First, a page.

Python Nose: making your python tests smell better

A little about Python testing.

This article covers some basic aspects for running a Python test suite using nosetests. Is focused on some practical aspects to get a quick working set of tests and review the results.

When i started writing Python code the usual way to write and run a series of unit tests was using the standard Unittest module for declare the assertions and write your own runner that would have to keep track on asserts counting and write a sort of human readeable report, nothing too standard. For this reason most of the old open source python projects still mantains this kind of runners, pretty harder to mantain, because they have been adapted over the time to generate nicer reports, add coverage, inspect other kind of files , etc.

Since some years until now, so many things have changed on the Python testing scene, the standard Python module has become strong; many assertions cases has been added and a big utils collection is getting bigger everyday.

In the meanwhile Nose emerged to be the de-facto standard way to run unit tests, also they included a great assertion/util base libraries to extend your unit tests classes, all the report generation has become now an standard and Xunit is the overlord of all the output formats.

Usually i run my tests on a pre-commit base, so before push a change into the repo my test base is runned and i can check if my changes will break something in the code. Now i usually use a develop branch , and before move them to master branch i used a Jenkins or Travis server to run continually my tests suites and check if they will pass.

Using nose

As i mentioned, nosetests is the default standard on every project i am working on. So, let me share with you my standard configuration and how i tie these components.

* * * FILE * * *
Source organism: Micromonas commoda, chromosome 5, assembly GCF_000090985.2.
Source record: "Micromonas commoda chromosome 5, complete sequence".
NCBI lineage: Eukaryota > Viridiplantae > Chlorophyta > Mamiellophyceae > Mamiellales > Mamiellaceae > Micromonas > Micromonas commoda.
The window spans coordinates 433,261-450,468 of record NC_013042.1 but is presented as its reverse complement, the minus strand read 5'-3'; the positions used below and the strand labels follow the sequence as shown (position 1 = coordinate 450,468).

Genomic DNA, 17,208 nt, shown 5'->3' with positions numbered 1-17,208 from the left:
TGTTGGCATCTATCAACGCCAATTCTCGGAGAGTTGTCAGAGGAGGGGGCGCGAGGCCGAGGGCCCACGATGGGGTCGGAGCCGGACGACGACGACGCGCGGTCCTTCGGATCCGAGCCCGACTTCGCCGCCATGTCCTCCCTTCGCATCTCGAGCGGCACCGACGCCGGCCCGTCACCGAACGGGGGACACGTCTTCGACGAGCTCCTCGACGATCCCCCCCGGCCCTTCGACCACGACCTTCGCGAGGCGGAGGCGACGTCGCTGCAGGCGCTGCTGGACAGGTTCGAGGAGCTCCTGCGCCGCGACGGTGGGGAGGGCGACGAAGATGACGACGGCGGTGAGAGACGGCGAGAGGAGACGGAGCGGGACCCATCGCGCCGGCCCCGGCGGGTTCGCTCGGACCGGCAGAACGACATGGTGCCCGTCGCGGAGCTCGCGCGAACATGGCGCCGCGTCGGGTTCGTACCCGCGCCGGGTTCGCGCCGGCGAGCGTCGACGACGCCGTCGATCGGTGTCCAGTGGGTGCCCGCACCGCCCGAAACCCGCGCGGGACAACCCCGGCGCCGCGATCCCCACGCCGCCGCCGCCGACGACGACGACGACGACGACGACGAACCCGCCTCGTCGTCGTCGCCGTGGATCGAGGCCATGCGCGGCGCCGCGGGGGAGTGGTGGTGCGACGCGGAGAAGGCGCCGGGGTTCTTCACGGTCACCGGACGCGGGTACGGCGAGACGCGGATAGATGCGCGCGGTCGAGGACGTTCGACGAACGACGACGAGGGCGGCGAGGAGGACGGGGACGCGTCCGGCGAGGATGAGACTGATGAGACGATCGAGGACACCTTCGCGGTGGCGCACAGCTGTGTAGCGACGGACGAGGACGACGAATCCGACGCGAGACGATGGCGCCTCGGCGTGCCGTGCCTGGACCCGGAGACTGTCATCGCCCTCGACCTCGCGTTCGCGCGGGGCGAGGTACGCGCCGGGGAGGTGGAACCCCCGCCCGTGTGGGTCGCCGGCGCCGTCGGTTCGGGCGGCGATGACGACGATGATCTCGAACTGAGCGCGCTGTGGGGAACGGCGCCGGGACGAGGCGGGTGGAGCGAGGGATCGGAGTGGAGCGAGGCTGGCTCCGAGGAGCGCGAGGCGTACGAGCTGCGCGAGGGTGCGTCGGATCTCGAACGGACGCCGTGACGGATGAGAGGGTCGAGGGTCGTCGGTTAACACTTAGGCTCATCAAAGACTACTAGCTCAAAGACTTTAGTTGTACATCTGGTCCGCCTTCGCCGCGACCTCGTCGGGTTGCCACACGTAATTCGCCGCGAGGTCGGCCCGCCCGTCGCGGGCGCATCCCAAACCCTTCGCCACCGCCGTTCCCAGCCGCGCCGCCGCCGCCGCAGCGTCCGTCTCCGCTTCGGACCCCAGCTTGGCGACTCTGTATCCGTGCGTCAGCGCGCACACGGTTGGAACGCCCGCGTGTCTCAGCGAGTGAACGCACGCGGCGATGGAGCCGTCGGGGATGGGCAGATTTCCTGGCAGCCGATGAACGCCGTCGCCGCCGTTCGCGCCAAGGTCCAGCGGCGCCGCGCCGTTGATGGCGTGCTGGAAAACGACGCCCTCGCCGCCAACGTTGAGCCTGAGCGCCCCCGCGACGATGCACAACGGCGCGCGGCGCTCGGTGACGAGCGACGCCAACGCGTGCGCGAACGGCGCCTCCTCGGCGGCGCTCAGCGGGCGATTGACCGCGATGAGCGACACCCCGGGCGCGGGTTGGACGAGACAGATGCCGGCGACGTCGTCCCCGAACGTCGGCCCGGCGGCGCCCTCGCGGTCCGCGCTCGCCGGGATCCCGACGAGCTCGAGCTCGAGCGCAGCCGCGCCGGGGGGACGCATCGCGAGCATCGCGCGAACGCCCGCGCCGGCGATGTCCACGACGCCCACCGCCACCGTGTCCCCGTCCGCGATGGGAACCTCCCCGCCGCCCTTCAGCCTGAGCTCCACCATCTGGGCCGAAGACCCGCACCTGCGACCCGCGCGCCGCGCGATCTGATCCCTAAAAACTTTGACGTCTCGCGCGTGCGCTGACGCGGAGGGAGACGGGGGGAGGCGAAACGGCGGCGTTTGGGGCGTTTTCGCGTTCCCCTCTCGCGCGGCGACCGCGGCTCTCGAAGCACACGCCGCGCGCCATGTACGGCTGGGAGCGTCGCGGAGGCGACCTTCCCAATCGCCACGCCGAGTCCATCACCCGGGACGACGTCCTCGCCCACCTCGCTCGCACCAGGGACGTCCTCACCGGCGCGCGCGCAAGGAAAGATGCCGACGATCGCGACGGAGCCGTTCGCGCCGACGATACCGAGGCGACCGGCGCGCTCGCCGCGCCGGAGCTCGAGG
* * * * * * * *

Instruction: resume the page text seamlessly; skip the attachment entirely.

A pretty simple example of a testeable class could be the following:

class Math:

def sum(self, a, b):  
    return a + b

    def subs(self, a, b):
    return a - b

def mul(self, a, b):  
    return a * b

On every test suite i wrote i use the nose.tools collection because it provides a set of convenience functions to make writing tests easier and don't depends on the unittest module.

So the basic test suite for the previous class could be something like:

import code  
import operator

m = code.Math()

def test_sum():  
    """Check is sum method is equivalent to operator"""
    eq_(m.sum(1, 1), operator.add(1, 1))


def test_sub():  
    """Check is sub method is equivalent to operator"""
    eq_(m.sub(2, 1), operator.sub(2, 1))


def test_mul():  
    """Check is mul method is equivalent to operator"""
    eq_(m.mul(1, 1), operator.mul(1, 1))

For run this test suite using nose you will need to execute the nosetests command from command line, my usual sentence is:

$ nosetests --verbosity=3 -x . 

That will turn on a verbose output and will interrupt the tests runner if some of the tests fails. You can review other command line options here

In the example case, the output of nose will be something like:

Check is sum method is equivalent to operator ... ok  
Check is sub method is equivalent to operator ... ok  
Check is mul method is equivalent to operator ... ok

----------------------------------------------------------------------
Ran 3 tests in 0.001s

OK  

Some of the most important aspects of running nose instead of any other runner are the output format and coverage options. By default you can specifify the --with-coverage option and nose will output the missing and covered statements on your code.

Name    Stmts   Miss  Cover   Missing  
-------------------------------------